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Mapping of Africa: A Cartobibliography of Printed Maps of the African Continent to 1700 (Utrecht Studies in the History of Cartography) Hardcover – October 30, 2007

ISBN-13: 978-9061944898 ISBN-10: 9061944899

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Product Details

  • Series: Utrecht Studies in the History of Cartography (Book 7)
  • Hardcover: 540 pages
  • Publisher: Coronet Books (October 30, 2007)
  • Language: English
  • ISBN-10: 9061944899
  • ISBN-13: 978-9061944898
  • Product Dimensions: 1.5 x 9.5 x 12.2 inches
  • Shipping Weight: 6.3 pounds (View shipping rates and policies)
  • Average Customer Review: 5.0 out of 5 stars  See all reviews (2 customer reviews)
  • Amazon Best Sellers Rank: #2,181,988 in Books (See Top 100 in Books)

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1 of 1 people found the following review helpful By Gerald J. Rizzo on March 8, 2008
Format: Hardcover
Cartography can be viewed as the study of horizons. For countless millennia, knowledge about Africa seemed lost in the notion of a `torrid-zone'. Yet by the gift of reason, cartography became the vehicle to see what can exist beyond our immediate experience. In recent centuries, most of the pre-eminent nations have tried to chart a piece of Africa, and all the great cartographers have made their mark on this land. Notably this year, a valuable new book arrived that takes us to the seat of this heritage. "THE MAPPING OF AFRICA: A CARTOBIBLIOGRAPHY OF PRINTED MAPS OF THE AFRICAN CONTINENT TO 1700", by Richard L. Betz, is the most thoroughly researched contribution since the late Oscar Norwich assembled his fine collection more than 25 years ago.

Upon opening this book, I experienced what Jean Jacques Rousseau in 1749 described as "...a thousand sparkling lights". The book is a telling example of the synergy achieved by private and academic partnerships. The private passion of author Richard L. Betz, and the academic instruction of Peter van der Krogt and the Universiteit Utrecht/Research Program Explocart have combined to accomplish an otherwise insurmountable task. After long years as an economic consultant in Africa, Richard Betz began a new career in the trade and research of historical maps. By logging hundreds of library visits over 10 years in 10 different countries, he brings to bear the sharp pencil of an accountant and the fastidious plow of a yeoman, as he displays a respectful attention to accuracy. I have watched the author as well as the book grow from scattered questions in a Miami museum, to gradually achieving a command of the material with substantive answers that now become available to all of us and to future generations.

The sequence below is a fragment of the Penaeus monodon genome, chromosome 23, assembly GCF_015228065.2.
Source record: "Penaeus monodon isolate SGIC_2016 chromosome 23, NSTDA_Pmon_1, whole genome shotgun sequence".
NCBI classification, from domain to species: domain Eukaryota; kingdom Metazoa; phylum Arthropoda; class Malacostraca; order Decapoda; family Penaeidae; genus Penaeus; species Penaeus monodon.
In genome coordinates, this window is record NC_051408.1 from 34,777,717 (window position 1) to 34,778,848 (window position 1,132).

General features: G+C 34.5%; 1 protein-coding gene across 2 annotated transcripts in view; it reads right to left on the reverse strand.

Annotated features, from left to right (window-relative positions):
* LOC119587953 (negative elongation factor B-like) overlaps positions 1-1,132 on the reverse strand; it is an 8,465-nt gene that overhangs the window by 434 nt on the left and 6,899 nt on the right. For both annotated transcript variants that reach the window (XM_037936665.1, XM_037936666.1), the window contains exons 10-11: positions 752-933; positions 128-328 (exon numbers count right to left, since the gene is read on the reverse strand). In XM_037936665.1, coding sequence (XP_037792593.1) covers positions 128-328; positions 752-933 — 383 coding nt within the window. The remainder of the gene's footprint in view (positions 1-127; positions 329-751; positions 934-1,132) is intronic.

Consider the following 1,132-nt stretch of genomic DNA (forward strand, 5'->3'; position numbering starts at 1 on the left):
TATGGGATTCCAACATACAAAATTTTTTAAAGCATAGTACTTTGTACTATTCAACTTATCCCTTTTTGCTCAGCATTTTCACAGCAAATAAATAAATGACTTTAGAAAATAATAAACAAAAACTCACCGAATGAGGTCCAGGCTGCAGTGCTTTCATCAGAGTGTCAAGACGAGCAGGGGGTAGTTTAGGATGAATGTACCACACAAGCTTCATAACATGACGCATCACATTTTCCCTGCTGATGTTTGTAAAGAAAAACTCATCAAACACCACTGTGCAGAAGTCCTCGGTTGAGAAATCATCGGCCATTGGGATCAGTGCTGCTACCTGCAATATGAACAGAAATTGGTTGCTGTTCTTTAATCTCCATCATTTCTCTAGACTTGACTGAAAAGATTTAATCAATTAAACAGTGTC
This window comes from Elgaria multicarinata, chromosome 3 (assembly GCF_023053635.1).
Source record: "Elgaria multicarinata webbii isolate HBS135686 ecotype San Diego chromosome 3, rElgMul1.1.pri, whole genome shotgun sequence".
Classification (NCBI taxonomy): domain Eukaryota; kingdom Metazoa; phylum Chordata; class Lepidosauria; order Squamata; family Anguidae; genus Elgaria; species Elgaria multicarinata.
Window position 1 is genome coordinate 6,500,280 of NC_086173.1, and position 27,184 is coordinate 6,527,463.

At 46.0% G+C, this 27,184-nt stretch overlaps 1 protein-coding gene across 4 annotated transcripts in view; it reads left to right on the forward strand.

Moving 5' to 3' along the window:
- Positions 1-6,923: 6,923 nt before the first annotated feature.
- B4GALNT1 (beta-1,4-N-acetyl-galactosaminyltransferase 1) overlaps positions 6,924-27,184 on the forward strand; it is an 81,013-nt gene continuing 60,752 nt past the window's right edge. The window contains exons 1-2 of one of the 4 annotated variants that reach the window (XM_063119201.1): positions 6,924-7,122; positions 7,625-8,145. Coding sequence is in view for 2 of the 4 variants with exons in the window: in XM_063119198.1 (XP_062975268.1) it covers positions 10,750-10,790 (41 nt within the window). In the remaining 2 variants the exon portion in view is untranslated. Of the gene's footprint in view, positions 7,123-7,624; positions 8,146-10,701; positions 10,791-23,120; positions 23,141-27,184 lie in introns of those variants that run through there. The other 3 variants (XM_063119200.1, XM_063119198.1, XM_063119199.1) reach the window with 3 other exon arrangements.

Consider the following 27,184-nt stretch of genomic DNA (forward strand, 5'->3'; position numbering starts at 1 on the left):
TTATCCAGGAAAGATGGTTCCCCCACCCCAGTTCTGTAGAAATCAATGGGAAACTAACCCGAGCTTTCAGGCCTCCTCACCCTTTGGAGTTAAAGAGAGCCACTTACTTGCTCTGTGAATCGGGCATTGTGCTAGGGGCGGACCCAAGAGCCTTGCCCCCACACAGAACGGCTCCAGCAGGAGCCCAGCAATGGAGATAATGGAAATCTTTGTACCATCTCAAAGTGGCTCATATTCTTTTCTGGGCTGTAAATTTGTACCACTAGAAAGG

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Format: Hardcover
As an historian of Africa I have a practical interest in this book because it collects in one place, more exhaustively than in any other volume published to date, a huge range of maps documenting the growth of knowledge about the African continent. It is the definitive text and no library, collector of maps, or historian of Africa should be without a copy. Moreover, it is a beautifully produced book with excellent reproductions of the maps. I just wish there was another volume on the period since 1700.
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